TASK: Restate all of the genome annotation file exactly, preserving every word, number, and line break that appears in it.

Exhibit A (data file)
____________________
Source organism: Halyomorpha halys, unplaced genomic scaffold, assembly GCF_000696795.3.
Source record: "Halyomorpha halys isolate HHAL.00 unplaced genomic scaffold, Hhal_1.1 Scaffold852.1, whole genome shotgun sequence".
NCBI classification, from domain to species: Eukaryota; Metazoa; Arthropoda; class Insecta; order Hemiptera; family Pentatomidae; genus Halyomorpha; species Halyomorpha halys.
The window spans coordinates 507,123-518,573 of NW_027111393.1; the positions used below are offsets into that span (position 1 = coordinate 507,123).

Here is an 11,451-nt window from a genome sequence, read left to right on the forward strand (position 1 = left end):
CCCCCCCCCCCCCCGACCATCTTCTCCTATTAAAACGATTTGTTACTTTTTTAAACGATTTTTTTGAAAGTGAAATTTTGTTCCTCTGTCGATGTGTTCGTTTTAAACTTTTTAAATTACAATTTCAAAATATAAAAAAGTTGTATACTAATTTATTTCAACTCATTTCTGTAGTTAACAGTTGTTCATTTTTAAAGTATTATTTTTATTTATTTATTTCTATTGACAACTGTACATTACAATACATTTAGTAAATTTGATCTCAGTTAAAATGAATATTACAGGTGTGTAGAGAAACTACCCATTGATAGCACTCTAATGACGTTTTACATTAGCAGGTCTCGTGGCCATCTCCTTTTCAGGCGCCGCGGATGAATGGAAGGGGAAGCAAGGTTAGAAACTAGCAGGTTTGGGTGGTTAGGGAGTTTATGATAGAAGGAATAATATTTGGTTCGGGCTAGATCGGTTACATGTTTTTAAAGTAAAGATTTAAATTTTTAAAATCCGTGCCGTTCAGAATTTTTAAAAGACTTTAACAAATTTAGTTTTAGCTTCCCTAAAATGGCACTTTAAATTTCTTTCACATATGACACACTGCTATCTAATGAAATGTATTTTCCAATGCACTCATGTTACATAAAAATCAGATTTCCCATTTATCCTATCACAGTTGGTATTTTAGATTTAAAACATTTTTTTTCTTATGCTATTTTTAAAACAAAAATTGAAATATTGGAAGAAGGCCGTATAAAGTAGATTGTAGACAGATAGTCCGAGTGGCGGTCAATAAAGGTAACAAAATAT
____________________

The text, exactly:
Source organism: Halyomorpha halys, unplaced genomic scaffold, assembly GCF_000696795.3.
Source record: "Halyomorpha halys isolate HHAL.00 unplaced genomic scaffold, Hhal_1.1 Scaffold852.1, whole genome shotgun sequence".
NCBI classification, from domain to species: Eukaryota; Metazoa; Arthropoda; class Insecta; order Hemiptera; family Pentatomidae; genus Halyomorpha; species Halyomorpha halys.
The window spans coordinates 507,123-518,573 of NW_027111393.1; the positions used below are offsets into that span (position 1 = coordinate 507,123).

Here is an 11,451-nt window from a genome sequence, read left to right on the forward strand (position 1 = left end):
CCCCCCCCCCCCCCGACCATCTTCTCCTATTAAAACGATTTGTTACTTTTTTAAACGATTTTTTTGAAAGTGAAATTTTGTTCCTCTGTCGATGTGTTCGTTTTAAACTTTTTAAATTACAATTTCAAAATATAAAAAAGTTGTATACTAATTTATTTCAACTCATTTCTGTAGTTAACAGTTGTTCATTTTTAAAGTATTATTTTTATTTATTTATTTCTATTGACAACTGTACATTACAATACATTTAGTAAATTTGATCTCAGTTAAAATGAATATTACAGGTGTGTAGAGAAACTACCCATTGATAGCACTCTAATGACGTTTTACATTAGCAGGTCTCGTGGCCATCTCCTTTTCAGGCGCCGCGGATGAATGGAAGGGGAAGCAAGGTTAGAAACTAGCAGGTTTGGGTGGTTAGGGAGTTTATGATAGAAGGAATAATATTTGGTTCGGGCTAGATCGGTTACATGTTTTTAAAGTAAAGATTTAAATTTTTAAAATCCGTGCCGTTCAGAATTTTTAAAAGACTTTAACAAATTTAGTTTTAGCTTCCCTAAAATGGCACTTTAAATTTCTTTCACATATGACACACTGCTATCTAATGAAATGTATTTTCCAATGCACTCATGTTACATAAAAATCAGATTTCCCATTTATCCTATCACAGTTGGTATTTTAGATTTAAAACATTTTTTTTCTTATGCTATTTTTAAAACAAAAATTGAAATATTGGAAGAAGGCCGTATAAAGTAGATTGTAGACAGATAGTCCGAGTGGCGGTCAATAAAGGTAACAAAATAT